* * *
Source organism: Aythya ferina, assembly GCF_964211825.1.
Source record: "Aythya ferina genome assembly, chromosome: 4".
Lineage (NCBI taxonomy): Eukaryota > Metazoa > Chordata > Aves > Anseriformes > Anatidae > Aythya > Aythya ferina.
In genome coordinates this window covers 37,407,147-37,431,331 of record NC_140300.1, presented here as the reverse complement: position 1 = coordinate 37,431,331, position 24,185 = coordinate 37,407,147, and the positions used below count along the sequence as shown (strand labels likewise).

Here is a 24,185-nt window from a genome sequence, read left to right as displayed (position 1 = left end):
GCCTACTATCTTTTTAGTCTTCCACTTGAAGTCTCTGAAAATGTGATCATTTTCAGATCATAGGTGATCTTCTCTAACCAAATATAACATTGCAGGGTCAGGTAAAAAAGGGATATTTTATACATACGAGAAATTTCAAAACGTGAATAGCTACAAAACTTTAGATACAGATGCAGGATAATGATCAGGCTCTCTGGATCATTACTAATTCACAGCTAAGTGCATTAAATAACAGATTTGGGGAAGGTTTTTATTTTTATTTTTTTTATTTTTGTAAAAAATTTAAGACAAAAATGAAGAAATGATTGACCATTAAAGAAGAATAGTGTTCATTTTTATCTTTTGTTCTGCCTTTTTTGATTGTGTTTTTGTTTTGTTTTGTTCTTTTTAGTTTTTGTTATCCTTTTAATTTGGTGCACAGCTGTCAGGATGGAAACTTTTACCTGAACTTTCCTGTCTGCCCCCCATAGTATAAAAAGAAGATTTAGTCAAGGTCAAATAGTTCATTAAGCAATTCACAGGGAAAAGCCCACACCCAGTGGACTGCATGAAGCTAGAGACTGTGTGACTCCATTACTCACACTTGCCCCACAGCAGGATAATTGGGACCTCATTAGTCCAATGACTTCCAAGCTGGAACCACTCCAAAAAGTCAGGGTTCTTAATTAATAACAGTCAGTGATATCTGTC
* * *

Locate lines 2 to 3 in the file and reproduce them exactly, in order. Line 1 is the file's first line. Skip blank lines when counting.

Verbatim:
Source record: "Aythya ferina genome assembly, chromosome: 4".
Lineage (NCBI taxonomy): Eukaryota > Metazoa > Chordata > Aves > Anseriformes > Anatidae > Aythya > Aythya ferina.